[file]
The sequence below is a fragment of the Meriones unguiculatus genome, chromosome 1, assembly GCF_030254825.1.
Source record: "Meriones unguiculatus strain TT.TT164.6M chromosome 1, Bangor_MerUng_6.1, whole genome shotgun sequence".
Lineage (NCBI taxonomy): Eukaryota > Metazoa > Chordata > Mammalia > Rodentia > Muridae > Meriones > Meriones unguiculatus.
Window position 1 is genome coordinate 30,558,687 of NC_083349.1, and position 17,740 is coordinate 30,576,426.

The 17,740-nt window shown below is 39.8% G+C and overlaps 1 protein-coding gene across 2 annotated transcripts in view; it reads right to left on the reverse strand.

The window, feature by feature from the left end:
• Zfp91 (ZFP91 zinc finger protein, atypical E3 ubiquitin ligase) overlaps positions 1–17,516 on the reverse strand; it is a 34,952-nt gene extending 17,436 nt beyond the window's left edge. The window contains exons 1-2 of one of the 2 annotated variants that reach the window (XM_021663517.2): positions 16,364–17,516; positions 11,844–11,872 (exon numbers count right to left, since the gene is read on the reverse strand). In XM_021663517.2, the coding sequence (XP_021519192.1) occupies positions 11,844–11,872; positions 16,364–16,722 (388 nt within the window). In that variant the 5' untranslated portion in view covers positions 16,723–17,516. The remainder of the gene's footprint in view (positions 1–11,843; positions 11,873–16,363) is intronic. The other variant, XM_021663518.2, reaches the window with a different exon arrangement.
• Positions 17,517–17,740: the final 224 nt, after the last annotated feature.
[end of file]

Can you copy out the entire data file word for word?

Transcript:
The sequence below is a fragment of the Meriones unguiculatus genome, chromosome 1, assembly GCF_030254825.1.
Source record: "Meriones unguiculatus strain TT.TT164.6M chromosome 1, Bangor_MerUng_6.1, whole genome shotgun sequence".
Lineage (NCBI taxonomy): Eukaryota > Metazoa > Chordata > Mammalia > Rodentia > Muridae > Meriones > Meriones unguiculatus.
Window position 1 is genome coordinate 30,558,687 of NC_083349.1, and position 17,740 is coordinate 30,576,426.

The 17,740-nt window shown below is 39.8% G+C and overlaps 1 protein-coding gene across 2 annotated transcripts in view; it reads right to left on the reverse strand.

The window, feature by feature from the left end:
• Zfp91 (ZFP91 zinc finger protein, atypical E3 ubiquitin ligase) overlaps positions 1–17,516 on the reverse strand; it is a 34,952-nt gene extending 17,436 nt beyond the window's left edge. The window contains exons 1-2 of one of the 2 annotated variants that reach the window (XM_021663517.2): positions 16,364–17,516; positions 11,844–11,872 (exon numbers count right to left, since the gene is read on the reverse strand). In XM_021663517.2, the coding sequence (XP_021519192.1) occupies positions 11,844–11,872; positions 16,364–16,722 (388 nt within the window). In that variant the 5' untranslated portion in view covers positions 16,723–17,516. The remainder of the gene's footprint in view (positions 1–11,843; positions 11,873–16,363) is intronic. The other variant, XM_021663518.2, reaches the window with a different exon arrangement.
• Positions 17,517–17,740: the final 224 nt, after the last annotated feature.